Tuesday, March 26, 2013



Well, Friday was "a big one"... 


... and frankly I'm happy to be an age that finally matches how I think of myself. 

It was very much of a standard day for one and all, and that's just how I wanted it.  


I did a double-take after checking the weather, certain that I had tapped on the wrong town.  A bit of rain and snow?  Here?  In late March?  Apparently my birthday weather follows me, as there always seems to be a chance of rain or snow on my birthday. Dark billowy clouds alternated with cold sunshine all day. 

Don was at work in the morning but expected a half day, and the fact that he is hardly ever in town on my birthday made his presence gift enough.  However, while the kids and I were at Amy's dance class, he sneaked home and filled the house with balloons.  The kids thought this was the greatest thing ever.  I was just glad to be home after driving around in Friday afternoon traffic, and not feeling terribly in the party spirit.  A couple of nice phone conversations with friends and family and a cup of coffee set me straight, and the rest of our afternoon and evening was lovely. 


I made my own cake and the kiddos added the sprinkles.  
A big number 3 candle on top seemed as good as any. 




Dinner was Sausage-Kale soup, homemade bread, and martini(s). And cake. 


The whole weekend was cold and rainy, but we did manage a short local "hike" and went to church on Sunday. It was a just-right sort of birthday weekend. 


Tuesday, March 19, 2013

Kindergarten: the Verdict

I have to begin by saying again how very much I appreciated the long and thoughtful comments that so many left both here and on facebook, the last time I wrote about my kindergarten dilemma.  I seriously considered printing them all out and going through each with a highlighter because I thought you all brought such unique perspectives to all angles of the discussion.  It was so helpful.

So anyway, when I wrote last, about six weeks or so ago, I was pretty much deciding between homeschooling and private kindergarten.  Even after posting and reviewing the comments I still felt stuck bouncing between those two choices day after day.  Eventually though, one floated to the top, and after all that close analysis of those two options...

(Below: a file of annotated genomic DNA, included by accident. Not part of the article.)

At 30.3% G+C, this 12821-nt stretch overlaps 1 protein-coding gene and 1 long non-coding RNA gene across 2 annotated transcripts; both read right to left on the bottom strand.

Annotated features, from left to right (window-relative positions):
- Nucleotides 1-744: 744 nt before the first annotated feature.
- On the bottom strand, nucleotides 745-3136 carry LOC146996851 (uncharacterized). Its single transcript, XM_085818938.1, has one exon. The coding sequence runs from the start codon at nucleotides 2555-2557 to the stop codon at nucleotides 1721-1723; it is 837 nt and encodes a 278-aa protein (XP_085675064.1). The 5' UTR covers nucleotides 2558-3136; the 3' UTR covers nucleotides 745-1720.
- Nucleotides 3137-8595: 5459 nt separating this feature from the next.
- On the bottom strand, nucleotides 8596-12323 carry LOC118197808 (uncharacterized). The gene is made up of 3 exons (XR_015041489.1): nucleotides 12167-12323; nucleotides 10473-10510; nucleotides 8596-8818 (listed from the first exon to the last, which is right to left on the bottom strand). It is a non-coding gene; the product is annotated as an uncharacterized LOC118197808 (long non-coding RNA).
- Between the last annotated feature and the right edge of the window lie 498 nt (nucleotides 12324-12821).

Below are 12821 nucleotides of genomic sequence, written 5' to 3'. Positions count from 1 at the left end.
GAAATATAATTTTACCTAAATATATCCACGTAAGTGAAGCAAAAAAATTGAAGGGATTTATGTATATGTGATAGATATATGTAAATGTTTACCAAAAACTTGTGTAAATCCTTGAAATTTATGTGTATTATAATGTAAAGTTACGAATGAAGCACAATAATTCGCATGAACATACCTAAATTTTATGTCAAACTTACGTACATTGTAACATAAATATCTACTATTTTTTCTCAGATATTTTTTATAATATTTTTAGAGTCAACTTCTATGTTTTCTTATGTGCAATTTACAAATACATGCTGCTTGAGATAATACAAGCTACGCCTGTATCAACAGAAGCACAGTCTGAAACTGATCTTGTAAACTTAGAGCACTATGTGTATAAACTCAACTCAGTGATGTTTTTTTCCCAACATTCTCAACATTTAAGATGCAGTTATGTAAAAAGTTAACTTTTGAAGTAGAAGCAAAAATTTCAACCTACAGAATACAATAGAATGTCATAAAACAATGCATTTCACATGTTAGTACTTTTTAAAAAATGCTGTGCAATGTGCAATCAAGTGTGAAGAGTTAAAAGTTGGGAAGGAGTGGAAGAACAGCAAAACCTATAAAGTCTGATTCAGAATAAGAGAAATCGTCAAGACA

We've chosen public school.  For now.  And here's why.

As I brought my dilemma to my local associates I started getting some unexpectedly positive reviews of the public elementary school Amy would be attending here.  Amy's preschool teacher, in fact, sends her three girls there and gave it such glowing praise we had to go see for ourselves.  And it turns out, you can't judge a book by its window-less cover.

Turns out this local school is a gem within the district.  It is small (comparable to what I attended).  The teachers, parents, and staff are all extremely devoted to the kids and programs there.  It is as secure as any parent can hope for these days.  It is bright, covered in artwork, and nicely laid out.

And Amy loved it.  Or, more accurately, she loved the cafeteria.  And when she said that I instantly thought, if she finds the noisy, smelly lunch room appealing, she can handle the rest, no question.

And from there the it all started making sense.  Regarding the cost of private kindergarten: I realized I was guilty of the same thing Congress tries to pull - baseline budgeting.  Just because it would only be "$150 more than what we are paying per month now" (which seems like a small sum), does not change the fact that we were talking about upwards of $3500 for the year (which is, in fact, quite a large amount of money).  So really, could we afford it?  Also, as much as I love her sweet little nursery school, she's going to be a six-year-old for most of her kindergarten year.  If she were a young "5" starting kindergarten, I might have more reason to keep her with the little kids.  As it is, I think she's going to be more than ready for a more challenging environment by the time the school year rolls around.